The success rate at 12 months was 90% for mild glaucoma and 77% to 71% in moderate and severe glaucoma, respectively. This indicates that Trabectome has a role beyond mild glaucoma and ocular hypertension as the first line of treatment.

Alternative to tube shunting

Literature comparing Trabectome to tube shunts is more sparse. Recent research suggests that although Trabectome does not provide the same IOP-lowering effect that tube shunting does, it has significantly fewer complications and a lower reoperation rate.28,29 In our study that applied propensity score matching of Ahmed29 tube shunts to Trabectome patients and of Baerveldt28 tube shunts to Trabectome patients, glaucoma index results (combining IOP with the number of medications to achieve that IOP) are surprisingly very similar at one year and three years after surgery.

We suggest that patient selection will play a major role when determining the appropriate intervention; if a patient does not require ambitious lowering of IOP, then Trabectome may be an appropriate alternative to tube shunting.

Combined with tube shunting

While tube shunting has become a mainstay in glaucoma treatment, it has obvious drawbacks, including a relatively high complication rate as well as the well-documented hypertensive phase. Non-valved implants also involve an approximately six-week waiting period before the shunt opens.

Recent literature suggests that Trabectome combined with Baerveldt implantation may reduce patients’ IOP lowering medications postoperatively who have similar IOP and visual acuity outcomes; this may translate into an improved quality of life and reduced medication burden.30 Literature examining Trabectome combined with Ahmed implantation is also forthcoming; it is possible that the addition of Trabectome surgery may blunt the problematic hypertensive phase.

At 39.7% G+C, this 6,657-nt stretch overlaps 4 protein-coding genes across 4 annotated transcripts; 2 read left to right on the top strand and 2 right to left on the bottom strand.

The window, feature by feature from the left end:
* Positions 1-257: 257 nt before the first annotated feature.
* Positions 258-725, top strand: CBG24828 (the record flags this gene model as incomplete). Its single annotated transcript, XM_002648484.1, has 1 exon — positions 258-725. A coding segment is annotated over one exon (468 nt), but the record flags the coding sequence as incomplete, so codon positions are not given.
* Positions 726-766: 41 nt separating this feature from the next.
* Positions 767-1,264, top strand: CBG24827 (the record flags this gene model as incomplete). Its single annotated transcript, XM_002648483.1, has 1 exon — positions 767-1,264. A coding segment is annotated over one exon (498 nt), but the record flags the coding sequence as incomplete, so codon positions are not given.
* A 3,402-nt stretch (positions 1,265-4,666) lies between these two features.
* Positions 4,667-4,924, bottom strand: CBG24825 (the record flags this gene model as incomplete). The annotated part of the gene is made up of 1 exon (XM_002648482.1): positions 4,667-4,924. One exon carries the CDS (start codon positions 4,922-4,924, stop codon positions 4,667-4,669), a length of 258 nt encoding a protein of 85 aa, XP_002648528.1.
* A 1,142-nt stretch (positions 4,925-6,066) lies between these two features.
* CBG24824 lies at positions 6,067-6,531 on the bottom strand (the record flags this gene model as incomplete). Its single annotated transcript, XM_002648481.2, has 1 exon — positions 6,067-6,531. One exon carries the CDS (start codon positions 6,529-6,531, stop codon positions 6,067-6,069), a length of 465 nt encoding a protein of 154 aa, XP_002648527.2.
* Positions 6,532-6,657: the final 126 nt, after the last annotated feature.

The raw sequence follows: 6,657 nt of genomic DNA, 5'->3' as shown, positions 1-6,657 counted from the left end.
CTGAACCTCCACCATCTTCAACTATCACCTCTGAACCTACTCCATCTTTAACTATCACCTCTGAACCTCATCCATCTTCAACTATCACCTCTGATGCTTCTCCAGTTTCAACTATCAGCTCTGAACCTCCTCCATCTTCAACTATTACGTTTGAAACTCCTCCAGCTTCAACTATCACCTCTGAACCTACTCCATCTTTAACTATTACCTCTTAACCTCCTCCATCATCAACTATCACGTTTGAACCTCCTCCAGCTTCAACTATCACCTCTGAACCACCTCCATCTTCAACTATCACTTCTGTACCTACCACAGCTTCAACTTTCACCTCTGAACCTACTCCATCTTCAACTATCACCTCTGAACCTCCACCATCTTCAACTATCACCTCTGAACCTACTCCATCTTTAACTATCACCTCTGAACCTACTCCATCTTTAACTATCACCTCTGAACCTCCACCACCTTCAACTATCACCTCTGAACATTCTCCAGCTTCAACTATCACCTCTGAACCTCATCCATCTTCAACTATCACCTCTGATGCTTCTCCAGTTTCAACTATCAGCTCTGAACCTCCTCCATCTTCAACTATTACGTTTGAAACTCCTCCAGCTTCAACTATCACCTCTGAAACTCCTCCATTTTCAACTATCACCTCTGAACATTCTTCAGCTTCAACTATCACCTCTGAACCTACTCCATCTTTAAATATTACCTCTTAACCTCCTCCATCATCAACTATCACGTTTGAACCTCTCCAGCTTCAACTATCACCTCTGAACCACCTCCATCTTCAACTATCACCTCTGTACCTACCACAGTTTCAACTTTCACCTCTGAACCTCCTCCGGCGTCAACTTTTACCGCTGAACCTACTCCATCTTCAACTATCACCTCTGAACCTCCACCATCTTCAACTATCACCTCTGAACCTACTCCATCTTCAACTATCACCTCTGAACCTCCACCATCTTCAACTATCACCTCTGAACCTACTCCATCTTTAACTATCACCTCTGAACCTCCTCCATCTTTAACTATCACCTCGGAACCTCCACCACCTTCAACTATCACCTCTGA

COMPLICATIONS

Compared with traditional glaucoma surgery, Trabectome has a highly favorable safety profile.1 A very common early postoperative observation is microhyphema and a layered hyphema that indicate a successful connection to a functioning outflow tract.

Side effects discerned in a meta-analysis that are not typically vision-threatening include peripheral anterior synechiae (14%), corneal injury (6%) and temporary IOP elevation (6%).1 Vision-threatening complications are rare and include prolonged but resolving hypotony (1.5%), iris injury (1%), cystoid macular edema (1.5% when combined with phacoemulsification), cataract progression (1.2%), a cyclodialysis cleft (two cases), aqueous misdirection (four cases), choroidal hemorrhage (one case), and endophthalmitis (one case).1 The rates of these events vary based on surgeon experience, and novice surgeons should expect a higher complication rate at the beginning of the learning curve.

CONCLUSION

Surgical options to treat glaucoma were previously very limited. Twelve years after its introduction, the Trabectome represents a conservative and safe surgical choice with a demonstrated track record. It makes for a compelling addition to the armamentarium of the comprehensive ophthalmologist and the glaucoma specialist. New surgeons can anticipate a learning curve of at least a handful of cases. Experienced surgeons can use the Trabectome even in complex cases, including angle closure, advanced glaucoma or following failed traditional glaucoma surgery. OM